HMS Queen Elizabeth Takes Relations with Japan to ‘All New Level’ Amid Chinese Tensions | World

HMS Queen Elizabeth Takes Relations with Japan to ‘All New Level’ Amid Chinese Tensions | World

In a video message on Twitter, Commodore Steve Moorhouse, commander of the Carrier Strike Group, said the visit is part of Britain’s commitment to strengthen its “diplomatic, economic and security ties in the Indo-Pacific zone ”.
He also pledged that the trip would take bilateral relations with Japan “to a whole new level.”

“The presence of the Carrier Strike Group epitomizes the UK’s support for the free and secure region’s vital trade routes, and for an international system that benefits all countries,” Moorhouse said.

According to the Yokosuka town office, 1,240 crew members of HMS Queen Elizabeth will not disembark from the warship.

The new British naval superpower will leave the base next Thursday.
The arrival of the ship follows a joint exercise between Japan, the United States, the Netherlands and Canada since Thursday that aimed to strengthen cooperation among participating countries.

The operation also hopes to contribute to the Western ideology of a “free and open Indo-Pacific”.

HMS Queen Elizabeth left Britain in May, making several stops in allied countries along her route to the South China Sea.

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Originally commissioned in 2017, Her Majesty’s state-of-the-art machine namesake is Britain’s largest aircraft carrier and is capable of carrying up to 40 aircraft, according to the Royal Navy.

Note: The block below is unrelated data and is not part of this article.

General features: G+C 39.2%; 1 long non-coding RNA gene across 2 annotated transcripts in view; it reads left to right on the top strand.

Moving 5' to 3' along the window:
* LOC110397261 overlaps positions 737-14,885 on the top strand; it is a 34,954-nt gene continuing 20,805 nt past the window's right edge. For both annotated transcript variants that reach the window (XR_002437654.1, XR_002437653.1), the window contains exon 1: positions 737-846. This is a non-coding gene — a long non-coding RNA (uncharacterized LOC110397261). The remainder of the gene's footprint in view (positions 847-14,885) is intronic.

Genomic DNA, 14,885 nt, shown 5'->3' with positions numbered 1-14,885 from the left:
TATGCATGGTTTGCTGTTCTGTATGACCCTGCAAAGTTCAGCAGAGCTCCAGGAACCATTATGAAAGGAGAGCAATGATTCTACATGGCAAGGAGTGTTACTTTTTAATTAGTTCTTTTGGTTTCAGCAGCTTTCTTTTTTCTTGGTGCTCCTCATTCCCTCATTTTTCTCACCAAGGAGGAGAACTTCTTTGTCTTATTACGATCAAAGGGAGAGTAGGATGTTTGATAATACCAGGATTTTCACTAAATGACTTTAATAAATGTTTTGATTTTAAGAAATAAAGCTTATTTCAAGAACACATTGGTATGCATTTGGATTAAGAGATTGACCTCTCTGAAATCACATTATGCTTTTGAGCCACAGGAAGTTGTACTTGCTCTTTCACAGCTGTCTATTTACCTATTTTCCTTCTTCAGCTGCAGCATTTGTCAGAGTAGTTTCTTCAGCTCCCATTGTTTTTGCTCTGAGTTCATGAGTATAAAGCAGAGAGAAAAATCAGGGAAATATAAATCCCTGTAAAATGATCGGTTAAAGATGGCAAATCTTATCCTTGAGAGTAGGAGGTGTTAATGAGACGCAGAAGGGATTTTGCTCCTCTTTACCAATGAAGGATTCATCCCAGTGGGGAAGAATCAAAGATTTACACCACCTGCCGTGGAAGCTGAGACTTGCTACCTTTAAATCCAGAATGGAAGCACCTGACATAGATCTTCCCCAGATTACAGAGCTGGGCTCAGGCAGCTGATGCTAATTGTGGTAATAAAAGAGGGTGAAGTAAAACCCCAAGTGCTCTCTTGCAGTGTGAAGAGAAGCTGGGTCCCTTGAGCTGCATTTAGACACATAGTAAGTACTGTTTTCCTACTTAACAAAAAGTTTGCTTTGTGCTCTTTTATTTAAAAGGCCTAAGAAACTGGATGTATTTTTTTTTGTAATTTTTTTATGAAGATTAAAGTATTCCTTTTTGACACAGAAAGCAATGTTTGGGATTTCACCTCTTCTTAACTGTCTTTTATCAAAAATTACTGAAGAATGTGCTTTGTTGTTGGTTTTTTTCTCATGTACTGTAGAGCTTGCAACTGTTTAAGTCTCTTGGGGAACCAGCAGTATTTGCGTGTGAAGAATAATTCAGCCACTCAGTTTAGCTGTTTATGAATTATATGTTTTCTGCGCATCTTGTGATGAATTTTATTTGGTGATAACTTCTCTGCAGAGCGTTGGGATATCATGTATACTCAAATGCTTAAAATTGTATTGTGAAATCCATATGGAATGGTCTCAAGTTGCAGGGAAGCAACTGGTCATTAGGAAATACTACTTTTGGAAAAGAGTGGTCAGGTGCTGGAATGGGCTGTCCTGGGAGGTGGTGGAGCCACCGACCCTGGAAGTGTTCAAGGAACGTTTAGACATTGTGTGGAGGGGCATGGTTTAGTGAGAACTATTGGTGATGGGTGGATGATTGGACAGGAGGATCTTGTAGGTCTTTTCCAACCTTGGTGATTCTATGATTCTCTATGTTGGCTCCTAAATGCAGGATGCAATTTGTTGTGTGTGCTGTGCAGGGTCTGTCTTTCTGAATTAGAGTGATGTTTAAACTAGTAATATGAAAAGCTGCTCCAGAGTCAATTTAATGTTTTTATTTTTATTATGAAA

The ship’s arrival in Japan comes as China unveils a new set of maritime laws aimed at regulating foreign ships in the region.

The new laws that will require all foreign vessels entering Chinese waters to be licensed and to notify maritime authorities of their entry have been described as a “time bomb” for a potential conflict, according to the Taipei Times.

China’s Maritime Safety Administration said the new regulations apply to any foreign vessel deemed “to endanger the safety of China’s maritime traffic.”

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Su Tzu-Yun, Taiwanese director of the Defense Strategy and Resources Division at the Institute of National Defense and Strategic Research, believes the laws could encompass more than the waters around China.

Mr Su said the regulations would also include the 12 nautical miles of sea around Beijing’s artificial reefs in the South China Sea – significantly expanding China’s control over the area.


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